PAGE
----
And when the time came for my mother to be cared for in her dying years my father was her everything – nurse, cook, advocate and ally. Regardless of they many hapless wounds they inflicted on their children, they are for me a fine example of Christians living as truly complementary partners. And by the grace of God I am learning daily to live that out with my own partner who in the end, my mother and father both blessed.

Mom died nearly three years ago and the man that I grew up with evaporated into a ravaging grief that turned him into a caged tiger.  He said every day that the only place he really wanted to be was with mom.  Though he continued to work in his garden and bake cakes enjoyed by nearly everyone in Tyrone, he was a lost man without my mother. When his diagnosis came he said he was ready.  None of us knew exactly how ready he was.

As a child, my dad picked strawberries in pesticide soaked fields that would send fruit to the grocery stores of the south. Daddy smoked from a very young age  – an iron worker – who for as long as I knew him, was exposed to the worst of conditions to build this country we take for granted, gave me everything such a man could give his daughters. Iron and steel slivers in his fingers and eyes, asbestos filled his lungs and nicotine-laced tar clogged every organ it could reach.

One week after the diagnosis, his lungs erupted in a bloody coughing fit that would land him in the ICU of his local hospital. My younger sister Jessica was by his side for the entire journey.

For the next week we would stand in the valley of the shadow of death, a dark and dreary valley indeed, as we watched our father go on ahead of us.

Images that will haunt me or bless me the rest of my days:

    • The sheer terror in his erstwhile strong and laughing eyes as he struggled against the restraints of his ER bed and the tube down his throat.
    • The love and pain on my sister’s face as we witnessed his rapid descent toward no turning back.
    • The devoted presence of my mother’s sister Nancy as she sat in rooms, whispered sweet words of hope and cried tears of deep loss.
    • The look of regret as the team of doctors and nurses met with us to tell us the truth.
    • The kind eyes and gentle hands of the nurses in the 5th floor hospice unit at Emory University Hospital.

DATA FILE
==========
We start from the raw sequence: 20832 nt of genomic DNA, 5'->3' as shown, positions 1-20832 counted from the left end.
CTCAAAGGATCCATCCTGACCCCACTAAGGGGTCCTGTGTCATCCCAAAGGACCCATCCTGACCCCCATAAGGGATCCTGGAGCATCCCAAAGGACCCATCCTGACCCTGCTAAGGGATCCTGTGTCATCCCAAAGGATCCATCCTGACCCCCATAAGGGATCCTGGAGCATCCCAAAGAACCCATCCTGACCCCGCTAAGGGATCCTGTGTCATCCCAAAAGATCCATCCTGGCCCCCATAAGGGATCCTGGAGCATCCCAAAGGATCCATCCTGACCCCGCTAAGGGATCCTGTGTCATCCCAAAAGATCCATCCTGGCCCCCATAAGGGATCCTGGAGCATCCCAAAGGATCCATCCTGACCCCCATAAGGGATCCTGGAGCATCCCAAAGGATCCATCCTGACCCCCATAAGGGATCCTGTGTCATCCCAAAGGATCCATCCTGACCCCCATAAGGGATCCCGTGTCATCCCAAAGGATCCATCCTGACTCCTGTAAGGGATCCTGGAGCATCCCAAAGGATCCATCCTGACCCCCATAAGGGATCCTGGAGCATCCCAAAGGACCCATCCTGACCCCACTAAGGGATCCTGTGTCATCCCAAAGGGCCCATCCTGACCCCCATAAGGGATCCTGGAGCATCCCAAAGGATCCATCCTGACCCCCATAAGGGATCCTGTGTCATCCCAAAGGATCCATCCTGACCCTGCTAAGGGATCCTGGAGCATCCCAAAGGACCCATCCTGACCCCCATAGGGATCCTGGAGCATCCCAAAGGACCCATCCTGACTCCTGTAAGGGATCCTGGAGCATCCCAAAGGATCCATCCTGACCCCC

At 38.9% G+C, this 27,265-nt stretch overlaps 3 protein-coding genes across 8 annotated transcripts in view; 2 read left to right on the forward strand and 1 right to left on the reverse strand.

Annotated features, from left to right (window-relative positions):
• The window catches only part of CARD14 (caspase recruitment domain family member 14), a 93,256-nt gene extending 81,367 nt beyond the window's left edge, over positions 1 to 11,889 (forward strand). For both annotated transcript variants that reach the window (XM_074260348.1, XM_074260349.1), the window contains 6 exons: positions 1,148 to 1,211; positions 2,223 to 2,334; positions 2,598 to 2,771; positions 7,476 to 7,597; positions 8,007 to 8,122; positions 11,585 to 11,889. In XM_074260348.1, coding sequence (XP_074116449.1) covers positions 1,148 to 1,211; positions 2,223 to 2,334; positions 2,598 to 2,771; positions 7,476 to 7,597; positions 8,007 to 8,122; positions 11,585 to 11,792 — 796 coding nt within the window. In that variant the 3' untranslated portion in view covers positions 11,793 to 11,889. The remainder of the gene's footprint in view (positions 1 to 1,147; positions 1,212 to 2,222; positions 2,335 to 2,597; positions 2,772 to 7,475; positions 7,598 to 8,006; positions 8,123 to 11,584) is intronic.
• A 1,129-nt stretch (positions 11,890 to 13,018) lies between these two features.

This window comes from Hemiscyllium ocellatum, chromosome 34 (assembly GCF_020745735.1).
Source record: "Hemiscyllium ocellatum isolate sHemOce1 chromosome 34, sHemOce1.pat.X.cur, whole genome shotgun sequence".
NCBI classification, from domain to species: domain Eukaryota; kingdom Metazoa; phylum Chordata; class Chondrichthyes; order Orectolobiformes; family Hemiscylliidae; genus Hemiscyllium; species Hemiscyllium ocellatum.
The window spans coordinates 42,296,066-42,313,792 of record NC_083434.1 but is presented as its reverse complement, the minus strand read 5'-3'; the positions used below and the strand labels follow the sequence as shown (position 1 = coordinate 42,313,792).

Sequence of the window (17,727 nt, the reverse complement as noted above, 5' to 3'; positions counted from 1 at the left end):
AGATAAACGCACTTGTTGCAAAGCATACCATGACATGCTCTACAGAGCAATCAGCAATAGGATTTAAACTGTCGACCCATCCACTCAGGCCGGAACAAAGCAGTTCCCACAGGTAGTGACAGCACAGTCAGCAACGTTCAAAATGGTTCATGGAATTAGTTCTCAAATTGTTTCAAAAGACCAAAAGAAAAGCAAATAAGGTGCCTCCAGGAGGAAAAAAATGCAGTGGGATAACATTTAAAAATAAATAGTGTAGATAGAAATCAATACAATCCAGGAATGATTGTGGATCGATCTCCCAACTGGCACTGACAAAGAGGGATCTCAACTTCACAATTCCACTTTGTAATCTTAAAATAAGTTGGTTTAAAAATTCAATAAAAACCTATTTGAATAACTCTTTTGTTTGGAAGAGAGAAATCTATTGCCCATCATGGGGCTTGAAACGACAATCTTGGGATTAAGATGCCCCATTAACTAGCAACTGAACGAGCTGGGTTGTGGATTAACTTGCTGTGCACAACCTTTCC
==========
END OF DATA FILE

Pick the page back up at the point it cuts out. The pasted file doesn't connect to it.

• The sideways glances of his family who stiffly greeted me as they arrived from Florida.
    • The feeling that my soul was dilating to birth a pain like no other.
    • A father’s brow furrowed in pain.
    • The sounds of the morphine pump seeping his relief.
    • The lonely people in other rooms with no one pacing, praying or weeping over their fading light.
    • A closed-off 15 year-old who was witnessing, for the second time in less than three years, the death of a beloved grandparent.
    • Her tears when she confessed the loneliness of her disbelief.
    • The tears soaking his hand as his pastor prayed.
    • The feeling of his life ebbing away in flutters beneath my palm.  Flutters that echoed the first stirrings of life as my daughter became known to me in my womb.
    • The moment of all emotions and none, of all words and none, when he was pronounced dead at 1 p.m. Oct. 17, 2013


Thou preparest a table before me in the presence of mine enemies: thou anointest my head with oil; my cup runneth over.

And if the crushing grief was not enough, layers upon layers of inexcusable pain were heaped upon my head by those who should have been my greatest comfort – family.

I walked the halls of the hospital and the corridors of the funeral home without the presence of a partner for even the faintest hint of comfort. Why?  Because to do so would have whipped up unnecessary drama and pain for dad’s family as well as my partner.

On top of the soul-wrenching grief, I was shuffling through feelings of shock at family members who would neither look at or speak to me as we gathered around his open casket – all because of their silly notions about my “lifestyle.”

Also was the staggering disappointment in most of my mother’s family (except Nancy, Candace, Nathan and Paw Paw.) who were nearly as cold and distant.

At funeral I had to withstand the cold waves of anger and disapproval as sat weeping in the front row of the chapel.

What else did I experience in the presence of mine enemies?

Revulsion at a mother who would not speak to or acknowledge her own son because he drove hours to support me and serve as a pall bearer for his beloved uncle.

Disbelief that a family so proud of their family bond had no idea how much their brother loved and accepted  his daughter.

Utter astonishment that dad’s siblings refused to help their brother’s daughters pay for the Christian funeral he wanted.

Sadness as I watched his family dishonor their mother’s compassion and grace while they stood firm on some bastardized, self-righteous religiosity laced with a deadly blend of ignorance and arrogance.

Pity for a people who are so self absorbed, so limited in reason that the death of their brother seemed a fitting place to stand on a false gospel of prejudice and exclusion, disgracing the name of Christ as they seethed about the presence of their brother’s gay daughter.